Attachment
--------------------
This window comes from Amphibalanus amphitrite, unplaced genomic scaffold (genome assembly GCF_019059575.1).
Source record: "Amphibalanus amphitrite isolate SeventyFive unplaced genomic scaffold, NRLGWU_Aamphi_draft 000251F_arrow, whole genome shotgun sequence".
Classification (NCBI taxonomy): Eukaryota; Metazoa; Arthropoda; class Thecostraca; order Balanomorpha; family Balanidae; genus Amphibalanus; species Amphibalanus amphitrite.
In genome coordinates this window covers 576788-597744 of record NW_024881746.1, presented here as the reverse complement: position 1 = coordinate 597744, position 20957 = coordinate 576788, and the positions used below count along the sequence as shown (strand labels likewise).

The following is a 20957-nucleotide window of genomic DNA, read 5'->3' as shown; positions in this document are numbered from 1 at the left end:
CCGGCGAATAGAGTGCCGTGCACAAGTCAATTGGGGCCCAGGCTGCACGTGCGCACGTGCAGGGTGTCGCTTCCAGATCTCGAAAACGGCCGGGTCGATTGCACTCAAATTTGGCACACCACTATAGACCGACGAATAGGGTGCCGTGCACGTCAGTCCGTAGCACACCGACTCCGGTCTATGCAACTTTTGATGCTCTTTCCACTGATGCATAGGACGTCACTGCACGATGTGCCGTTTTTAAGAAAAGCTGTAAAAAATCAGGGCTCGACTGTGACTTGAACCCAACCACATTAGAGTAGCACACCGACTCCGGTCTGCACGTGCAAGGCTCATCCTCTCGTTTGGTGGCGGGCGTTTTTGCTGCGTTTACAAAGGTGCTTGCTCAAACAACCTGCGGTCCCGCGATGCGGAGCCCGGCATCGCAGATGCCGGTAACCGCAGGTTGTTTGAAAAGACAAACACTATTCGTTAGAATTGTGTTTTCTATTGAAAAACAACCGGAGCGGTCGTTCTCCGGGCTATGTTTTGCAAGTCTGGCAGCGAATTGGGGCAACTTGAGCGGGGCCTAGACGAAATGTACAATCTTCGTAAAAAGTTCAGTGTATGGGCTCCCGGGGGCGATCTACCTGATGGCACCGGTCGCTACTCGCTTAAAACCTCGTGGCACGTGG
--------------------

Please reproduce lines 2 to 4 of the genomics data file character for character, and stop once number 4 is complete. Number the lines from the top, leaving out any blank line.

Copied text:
Source record: "Amphibalanus amphitrite isolate SeventyFive unplaced genomic scaffold, NRLGWU_Aamphi_draft 000251F_arrow, whole genome shotgun sequence".
Classification (NCBI taxonomy): Eukaryota; Metazoa; Arthropoda; class Thecostraca; order Balanomorpha; family Balanidae; genus Amphibalanus; species Amphibalanus amphitrite.
In genome coordinates this window covers 576788-597744 of record NW_024881746.1, presented here as the reverse complement: position 1 = coordinate 597744, position 20957 = coordinate 576788, and the positions used below count along the sequence as shown (strand labels likewise).